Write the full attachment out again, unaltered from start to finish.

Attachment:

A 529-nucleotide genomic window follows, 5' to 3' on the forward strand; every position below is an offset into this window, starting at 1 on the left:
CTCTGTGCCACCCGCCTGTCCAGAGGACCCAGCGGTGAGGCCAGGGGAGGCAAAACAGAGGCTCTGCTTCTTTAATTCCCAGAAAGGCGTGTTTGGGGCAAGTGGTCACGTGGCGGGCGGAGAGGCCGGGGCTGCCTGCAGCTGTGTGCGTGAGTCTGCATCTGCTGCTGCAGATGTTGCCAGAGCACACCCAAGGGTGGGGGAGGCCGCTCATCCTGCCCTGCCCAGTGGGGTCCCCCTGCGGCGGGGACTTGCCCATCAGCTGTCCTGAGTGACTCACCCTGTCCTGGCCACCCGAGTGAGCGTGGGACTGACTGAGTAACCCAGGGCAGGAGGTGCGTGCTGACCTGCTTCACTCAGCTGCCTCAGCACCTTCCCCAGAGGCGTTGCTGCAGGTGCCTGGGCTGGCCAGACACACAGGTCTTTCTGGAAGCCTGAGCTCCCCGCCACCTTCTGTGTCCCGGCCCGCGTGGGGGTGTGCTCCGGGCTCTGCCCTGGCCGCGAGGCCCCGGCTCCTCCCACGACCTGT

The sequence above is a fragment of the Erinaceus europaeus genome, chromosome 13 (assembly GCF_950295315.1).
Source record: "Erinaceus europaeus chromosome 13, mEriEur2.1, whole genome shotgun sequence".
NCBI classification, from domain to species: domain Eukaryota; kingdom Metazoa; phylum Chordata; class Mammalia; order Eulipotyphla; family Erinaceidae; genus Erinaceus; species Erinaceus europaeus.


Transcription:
A 529-nucleotide genomic window follows, 5' to 3' on the forward strand; every position below is an offset into this window, starting at 1 on the left:
CTCTGTGCCACCCGCCTGTCCAGAGGACCCAGCGGTGAGGCCAGGGGAGGCAAAACAGAGGCTCTGCTTCTTTAATTCCCAGAAAGGCGTGTTTGGGGCAAGTGGTCACGTGGCGGGCGGAGAGGCCGGGGCTGCCTGCAGCTGTGTGCGTGAGTCTGCATCTGCTGCTGCAGATGTTGCCAGAGCACACCCAAGGGTGGGGGAGGCCGCTCATCCTGCCCTGCCCAGTGGGGTCCCCCTGCGGCGGGGACTTGCCCATCAGCTGTCCTGAGTGACTCACCCTGTCCTGGCCACCCGAGTGAGCGTGGGACTGACTGAGTAACCCAGGGCAGGAGGTGCGTGCTGACCTGCTTCACTCAGCTGCCTCAGCACCTTCCCCAGAGGCGTTGCTGCAGGTGCCTGGGCTGGCCAGACACACAGGTCTTTCTGGAAGCCTGAGCTCCCCGCCACCTTCTGTGTCCCGGCCCGCGTGGGGGTGTGCTCCGGGCTCTGCCCTGGCCGCGAGGCCCCGGCTCCTCCCACGACCTGT

The sequence above is a fragment of the Erinaceus europaeus genome, chromosome 13 (assembly GCF_950295315.1).
Source record: "Erinaceus europaeus chromosome 13, mEriEur2.1, whole genome shotgun sequence".
NCBI classification, from domain to species: domain Eukaryota; kingdom Metazoa; phylum Chordata; class Mammalia; order Eulipotyphla; family Erinaceidae; genus Erinaceus; species Erinaceus europaeus.